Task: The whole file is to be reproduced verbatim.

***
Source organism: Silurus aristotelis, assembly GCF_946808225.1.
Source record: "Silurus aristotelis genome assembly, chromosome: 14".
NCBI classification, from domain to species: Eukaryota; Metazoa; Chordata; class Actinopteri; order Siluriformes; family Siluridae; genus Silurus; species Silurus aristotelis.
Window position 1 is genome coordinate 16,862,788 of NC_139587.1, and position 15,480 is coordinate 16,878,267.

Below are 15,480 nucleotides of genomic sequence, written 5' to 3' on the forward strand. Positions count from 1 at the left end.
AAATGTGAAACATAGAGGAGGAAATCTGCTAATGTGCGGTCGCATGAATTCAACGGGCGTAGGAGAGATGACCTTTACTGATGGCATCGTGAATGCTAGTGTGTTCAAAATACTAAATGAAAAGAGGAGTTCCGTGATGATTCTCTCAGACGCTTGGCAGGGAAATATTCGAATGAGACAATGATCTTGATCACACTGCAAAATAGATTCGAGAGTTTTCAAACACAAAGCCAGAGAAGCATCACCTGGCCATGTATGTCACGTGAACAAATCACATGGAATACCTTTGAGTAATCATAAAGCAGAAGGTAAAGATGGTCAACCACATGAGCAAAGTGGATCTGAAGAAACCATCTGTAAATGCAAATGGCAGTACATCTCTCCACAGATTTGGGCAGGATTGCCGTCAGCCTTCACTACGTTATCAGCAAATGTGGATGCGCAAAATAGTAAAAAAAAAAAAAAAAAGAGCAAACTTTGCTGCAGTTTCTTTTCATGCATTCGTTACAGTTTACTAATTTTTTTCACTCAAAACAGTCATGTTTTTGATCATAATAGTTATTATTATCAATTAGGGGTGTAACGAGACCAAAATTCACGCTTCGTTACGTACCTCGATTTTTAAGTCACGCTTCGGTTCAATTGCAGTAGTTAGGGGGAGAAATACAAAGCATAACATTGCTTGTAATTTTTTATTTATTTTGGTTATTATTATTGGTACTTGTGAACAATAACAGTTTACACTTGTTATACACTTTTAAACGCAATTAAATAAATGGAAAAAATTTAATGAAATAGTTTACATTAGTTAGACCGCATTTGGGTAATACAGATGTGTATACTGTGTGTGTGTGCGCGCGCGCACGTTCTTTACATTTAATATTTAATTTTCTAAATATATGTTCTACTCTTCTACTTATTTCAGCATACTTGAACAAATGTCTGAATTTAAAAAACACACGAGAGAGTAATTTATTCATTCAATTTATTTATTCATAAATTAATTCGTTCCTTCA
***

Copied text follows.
Source organism: Silurus aristotelis, assembly GCF_946808225.1.
Source record: "Silurus aristotelis genome assembly, chromosome: 14".
NCBI classification, from domain to species: Eukaryota; Metazoa; Chordata; class Actinopteri; order Siluriformes; family Siluridae; genus Silurus; species Silurus aristotelis.
Window position 1 is genome coordinate 16,862,788 of NC_139587.1, and position 15,480 is coordinate 16,878,267.

Below are 15,480 nucleotides of genomic sequence, written 5' to 3' on the forward strand. Positions count from 1 at the left end.
AAATGTGAAACATAGAGGAGGAAATCTGCTAATGTGCGGTCGCATGAATTCAACGGGCGTAGGAGAGATGACCTTTACTGATGGCATCGTGAATGCTAGTGTGTTCAAAATACTAAATGAAAAGAGGAGTTCCGTGATGATTCTCTCAGACGCTTGGCAGGGAAATATTCGAATGAGACAATGATCTTGATCACACTGCAAAATAGATTCGAGAGTTTTCAAACACAAAGCCAGAGAAGCATCACCTGGCCATGTATGTCACGTGAACAAATCACATGGAATACCTTTGAGTAATCATAAAGCAGAAGGTAAAGATGGTCAACCACATGAGCAAAGTGGATCTGAAGAAACCATCTGTAAATGCAAATGGCAGTACATCTCTCCACAGATTTGGGCAGGATTGCCGTCAGCCTTCACTACGTTATCAGCAAATGTGGATGCGCAAAATAGTAAAAAAAAAAAAAAAAAGAGCAAACTTTGCTGCAGTTTCTTTTCATGCATTCGTTACAGTTTACTAATTTTTTTCACTCAAAACAGTCATGTTTTTGATCATAATAGTTATTATTATCAATTAGGGGTGTAACGAGACCAAAATTCACGCTTCGTTACGTACCTCGATTTTTAAGTCACGCTTCGGTTCAATTGCAGTAGTTAGGGGGAGAAATACAAAGCATAACATTGCTTGTAATTTTTTATTTATTTTGGTTATTATTATTGGTACTTGTGAACAATAACAGTTTACACTTGTTATACACTTTTAAACGCAATTAAATAAATGGAAAAAATTTAATGAAATAGTTTACATTAGTTAGACCGCATTTGGGTAATACAGATGTGTATACTGTGTGTGTGTGCGCGCGCGCACGTTCTTTACATTTAATATTTAATTTTCTAAATATATGTTCTACTCTTCTACTTATTTCAGCATACTTGAACAAATGTCTGAATTTAAAAAACACACGAGAGAGTAATTTATTCATTCAATTTATTTATTCATAAATTAATTCGTTCCTTCA